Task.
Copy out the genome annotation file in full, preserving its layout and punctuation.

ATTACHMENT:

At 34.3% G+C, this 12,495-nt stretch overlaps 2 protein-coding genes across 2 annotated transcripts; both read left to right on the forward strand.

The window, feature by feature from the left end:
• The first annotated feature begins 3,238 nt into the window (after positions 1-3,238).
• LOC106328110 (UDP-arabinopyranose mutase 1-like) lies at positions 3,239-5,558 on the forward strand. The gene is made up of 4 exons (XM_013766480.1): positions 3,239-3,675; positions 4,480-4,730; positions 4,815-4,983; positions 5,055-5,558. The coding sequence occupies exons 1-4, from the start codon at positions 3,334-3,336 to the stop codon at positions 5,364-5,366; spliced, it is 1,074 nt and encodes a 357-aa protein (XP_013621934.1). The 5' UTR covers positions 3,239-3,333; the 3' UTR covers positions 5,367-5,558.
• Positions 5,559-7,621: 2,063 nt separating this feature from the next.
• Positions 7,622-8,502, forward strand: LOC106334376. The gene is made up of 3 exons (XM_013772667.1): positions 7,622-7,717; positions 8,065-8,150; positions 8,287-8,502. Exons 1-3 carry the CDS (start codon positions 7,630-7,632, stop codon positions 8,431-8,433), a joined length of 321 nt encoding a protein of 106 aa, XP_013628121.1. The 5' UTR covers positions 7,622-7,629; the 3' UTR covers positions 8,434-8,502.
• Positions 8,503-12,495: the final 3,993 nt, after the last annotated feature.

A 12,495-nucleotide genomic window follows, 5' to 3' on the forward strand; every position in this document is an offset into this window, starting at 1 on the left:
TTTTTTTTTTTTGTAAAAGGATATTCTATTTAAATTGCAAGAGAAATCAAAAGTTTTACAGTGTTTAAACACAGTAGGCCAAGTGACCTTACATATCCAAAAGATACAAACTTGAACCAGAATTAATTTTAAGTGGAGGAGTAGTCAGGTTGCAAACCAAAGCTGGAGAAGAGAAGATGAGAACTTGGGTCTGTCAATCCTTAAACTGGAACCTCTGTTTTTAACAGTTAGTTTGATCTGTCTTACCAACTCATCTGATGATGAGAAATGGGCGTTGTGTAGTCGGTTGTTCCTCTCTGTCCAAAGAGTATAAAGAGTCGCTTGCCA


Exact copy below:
At 34.3% G+C, this 12,495-nt stretch overlaps 2 protein-coding genes across 2 annotated transcripts; both read left to right on the forward strand.

The window, feature by feature from the left end:
• The first annotated feature begins 3,238 nt into the window (after positions 1-3,238).
• LOC106328110 (UDP-arabinopyranose mutase 1-like) lies at positions 3,239-5,558 on the forward strand. The gene is made up of 4 exons (XM_013766480.1): positions 3,239-3,675; positions 4,480-4,730; positions 4,815-4,983; positions 5,055-5,558. The coding sequence occupies exons 1-4, from the start codon at positions 3,334-3,336 to the stop codon at positions 5,364-5,366; spliced, it is 1,074 nt and encodes a 357-aa protein (XP_013621934.1). The 5' UTR covers positions 3,239-3,333; the 3' UTR covers positions 5,367-5,558.
• Positions 5,559-7,621: 2,063 nt separating this feature from the next.
• Positions 7,622-8,502, forward strand: LOC106334376. The gene is made up of 3 exons (XM_013772667.1): positions 7,622-7,717; positions 8,065-8,150; positions 8,287-8,502. Exons 1-3 carry the CDS (start codon positions 7,630-7,632, stop codon positions 8,431-8,433), a joined length of 321 nt encoding a protein of 106 aa, XP_013628121.1. The 5' UTR covers positions 7,622-7,629; the 3' UTR covers positions 8,434-8,502.
• Positions 8,503-12,495: the final 3,993 nt, after the last annotated feature.

A 12,495-nucleotide genomic window follows, 5' to 3' on the forward strand; every position in this document is an offset into this window, starting at 1 on the left:
TTTTTTTTTTTTGTAAAAGGATATTCTATTTAAATTGCAAGAGAAATCAAAAGTTTTACAGTGTTTAAACACAGTAGGCCAAGTGACCTTACATATCCAAAAGATACAAACTTGAACCAGAATTAATTTTAAGTGGAGGAGTAGTCAGGTTGCAAACCAAAGCTGGAGAAGAGAAGATGAGAACTTGGGTCTGTCAATCCTTAAACTGGAACCTCTGTTTTTAACAGTTAGTTTGATCTGTCTTACCAACTCATCTGATGATGAGAAATGGGCGTTGTGTAGTCGGTTGTTCCTCTCTGTCCAAAGAGTATAAAGAGTCGCTTGCCA